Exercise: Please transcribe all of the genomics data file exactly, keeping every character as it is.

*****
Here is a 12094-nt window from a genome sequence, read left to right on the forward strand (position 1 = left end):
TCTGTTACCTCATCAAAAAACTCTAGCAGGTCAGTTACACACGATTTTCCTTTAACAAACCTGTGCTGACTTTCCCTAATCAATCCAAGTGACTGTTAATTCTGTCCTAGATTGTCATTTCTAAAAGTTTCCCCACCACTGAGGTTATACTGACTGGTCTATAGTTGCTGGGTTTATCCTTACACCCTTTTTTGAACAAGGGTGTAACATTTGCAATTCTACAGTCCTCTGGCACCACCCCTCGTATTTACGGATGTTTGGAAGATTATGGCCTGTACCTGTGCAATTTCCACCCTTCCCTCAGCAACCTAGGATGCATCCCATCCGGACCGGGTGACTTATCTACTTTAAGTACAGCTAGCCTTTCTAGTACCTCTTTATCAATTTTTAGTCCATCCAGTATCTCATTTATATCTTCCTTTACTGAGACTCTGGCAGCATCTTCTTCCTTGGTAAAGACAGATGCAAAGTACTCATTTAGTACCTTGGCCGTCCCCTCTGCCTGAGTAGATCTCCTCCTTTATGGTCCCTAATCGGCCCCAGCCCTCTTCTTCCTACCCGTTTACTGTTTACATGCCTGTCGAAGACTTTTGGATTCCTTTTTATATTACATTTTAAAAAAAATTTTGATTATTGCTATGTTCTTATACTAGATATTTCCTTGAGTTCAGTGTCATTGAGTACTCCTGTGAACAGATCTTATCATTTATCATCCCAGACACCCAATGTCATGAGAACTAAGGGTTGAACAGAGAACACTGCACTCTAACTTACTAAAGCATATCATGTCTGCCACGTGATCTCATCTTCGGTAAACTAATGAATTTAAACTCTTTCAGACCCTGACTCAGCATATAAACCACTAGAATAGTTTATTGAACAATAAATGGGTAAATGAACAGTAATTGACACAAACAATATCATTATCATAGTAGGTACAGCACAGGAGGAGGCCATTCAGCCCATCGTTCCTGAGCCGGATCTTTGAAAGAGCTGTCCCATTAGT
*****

Here is a 12094-nt window from a genome sequence, read left to right on the forward strand (position 1 = left end):
TCTGTTACCTCATCAAAAAACTCTAGCAGGTCAGTTACACACGATTTTCCTTTAACAAACCTGTGCTGACTTTCCCTAATCAATCCAAGTGACTGTTAATTCTGTCCTAGATTGTCATTTCTAAAAGTTTCCCCACCACTGAGGTTATACTGACTGGTCTATAGTTGCTGGGTTTATCCTTACACCCTTTTTTGAACAAGGGTGTAACATTTGCAATTCTACAGTCCTCTGGCACCACCCCTCGTATTTACGGATGTTTGGAAGATTATGGCCTGTACCTGTGCAATTTCCACCCTTCCCTCAGCAACCTAGGATGCATCCCATCCGGACCGGGTGACTTATCTACTTTAAGTACAGCTAGCCTTTCTAGTACCTCTTTATCAATTTTTAGTCCATCCAGTATCTCATTTATATCTTCCTTTACTGAGACTCTGGCAGCATCTTCTTCCTTGGTAAAGACAGATGCAAAGTACTCATTTAGTACCTTGGCCGTCCCCTCTGCCTGAGTAGATCTCCTCCTTTATGGTCCCTAATCGGCCCCAGCCCTCTTCTTCCTACCCGTTTACTGTTTACATGCCTGTCGAAGACTTTTGGATTCCTTTTTATATTACATTTTAAAAAAAATTTTGATTATTGCTATGTTCTTATACTAGATATTTCCTTGAGTTCAGTGTCATTGAGTACTCCTGTGAACAGATCTTATCATTTATCATCCCAGACACCCAATGTCATGAGAACTAAGGGTTGAACAGAGAACACTGCACTCTAACTTACTAAAGCATATCATGTCTGCCACGTGATCTCATCTTCGGTAAACTAATGAATTTAAACTCTTTCAGACCCTGACTCAGCATATAAACCACTAGAATAGTTTATTGAACAATAAATGGGTAAATGAACAGTAATTGACACAAACAATATCATTATCATAGTAGGTACAGCACAGGAGGAGGCCATTCAGCCCATCGTTCCTGAGCCGGATCTTTGAAAGAGCTGTCCCATTAGT